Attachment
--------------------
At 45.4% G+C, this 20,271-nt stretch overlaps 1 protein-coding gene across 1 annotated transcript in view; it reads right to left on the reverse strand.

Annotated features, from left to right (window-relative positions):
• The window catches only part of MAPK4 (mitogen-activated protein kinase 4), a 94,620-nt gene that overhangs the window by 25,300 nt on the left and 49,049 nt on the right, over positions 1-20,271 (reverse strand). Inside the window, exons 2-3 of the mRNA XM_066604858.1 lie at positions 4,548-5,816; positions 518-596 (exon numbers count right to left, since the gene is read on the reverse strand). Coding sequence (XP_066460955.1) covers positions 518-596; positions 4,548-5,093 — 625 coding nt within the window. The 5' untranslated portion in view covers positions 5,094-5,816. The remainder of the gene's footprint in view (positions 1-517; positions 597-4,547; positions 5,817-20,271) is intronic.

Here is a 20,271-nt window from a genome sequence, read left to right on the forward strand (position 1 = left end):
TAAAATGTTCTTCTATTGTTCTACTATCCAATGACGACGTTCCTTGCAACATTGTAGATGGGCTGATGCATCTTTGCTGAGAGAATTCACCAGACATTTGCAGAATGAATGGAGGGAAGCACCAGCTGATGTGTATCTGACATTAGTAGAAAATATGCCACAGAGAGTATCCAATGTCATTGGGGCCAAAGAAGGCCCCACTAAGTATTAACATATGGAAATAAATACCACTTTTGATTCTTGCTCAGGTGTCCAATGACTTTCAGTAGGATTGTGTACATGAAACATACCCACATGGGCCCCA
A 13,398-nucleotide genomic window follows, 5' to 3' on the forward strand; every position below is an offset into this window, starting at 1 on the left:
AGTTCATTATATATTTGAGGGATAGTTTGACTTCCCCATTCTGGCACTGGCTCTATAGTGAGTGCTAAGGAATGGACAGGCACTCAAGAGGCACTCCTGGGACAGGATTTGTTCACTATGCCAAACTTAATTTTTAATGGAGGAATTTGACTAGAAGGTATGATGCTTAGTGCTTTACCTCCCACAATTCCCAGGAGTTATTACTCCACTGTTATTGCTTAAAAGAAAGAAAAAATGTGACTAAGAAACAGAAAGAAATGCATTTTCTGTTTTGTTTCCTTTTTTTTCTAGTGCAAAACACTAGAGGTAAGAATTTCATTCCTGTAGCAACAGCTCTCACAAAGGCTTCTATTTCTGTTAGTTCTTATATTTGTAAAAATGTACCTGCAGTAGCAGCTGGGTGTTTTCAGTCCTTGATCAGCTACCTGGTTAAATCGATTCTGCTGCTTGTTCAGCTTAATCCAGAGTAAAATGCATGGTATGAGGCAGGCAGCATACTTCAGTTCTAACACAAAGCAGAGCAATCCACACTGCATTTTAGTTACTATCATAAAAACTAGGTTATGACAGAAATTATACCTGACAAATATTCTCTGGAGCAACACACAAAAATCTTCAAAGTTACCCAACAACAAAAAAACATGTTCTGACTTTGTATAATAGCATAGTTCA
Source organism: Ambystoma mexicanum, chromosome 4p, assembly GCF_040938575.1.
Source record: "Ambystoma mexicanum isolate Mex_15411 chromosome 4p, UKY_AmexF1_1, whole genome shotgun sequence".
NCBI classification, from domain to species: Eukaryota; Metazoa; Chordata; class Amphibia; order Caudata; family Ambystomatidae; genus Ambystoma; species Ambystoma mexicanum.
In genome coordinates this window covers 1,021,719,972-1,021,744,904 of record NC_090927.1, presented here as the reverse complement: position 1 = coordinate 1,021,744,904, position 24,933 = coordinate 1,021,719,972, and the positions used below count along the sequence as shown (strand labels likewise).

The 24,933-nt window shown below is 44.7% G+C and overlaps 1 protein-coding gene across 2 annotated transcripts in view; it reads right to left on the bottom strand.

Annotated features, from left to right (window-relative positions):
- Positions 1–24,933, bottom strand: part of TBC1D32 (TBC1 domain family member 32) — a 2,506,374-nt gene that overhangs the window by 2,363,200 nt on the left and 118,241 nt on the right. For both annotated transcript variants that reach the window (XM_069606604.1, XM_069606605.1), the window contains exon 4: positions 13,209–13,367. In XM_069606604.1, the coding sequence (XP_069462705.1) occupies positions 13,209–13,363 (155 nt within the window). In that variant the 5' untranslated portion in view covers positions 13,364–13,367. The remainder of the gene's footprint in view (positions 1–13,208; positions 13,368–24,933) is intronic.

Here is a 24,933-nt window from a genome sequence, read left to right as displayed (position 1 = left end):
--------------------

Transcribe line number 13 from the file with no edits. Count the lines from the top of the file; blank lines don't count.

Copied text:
Annotated features, from left to right (window-relative positions):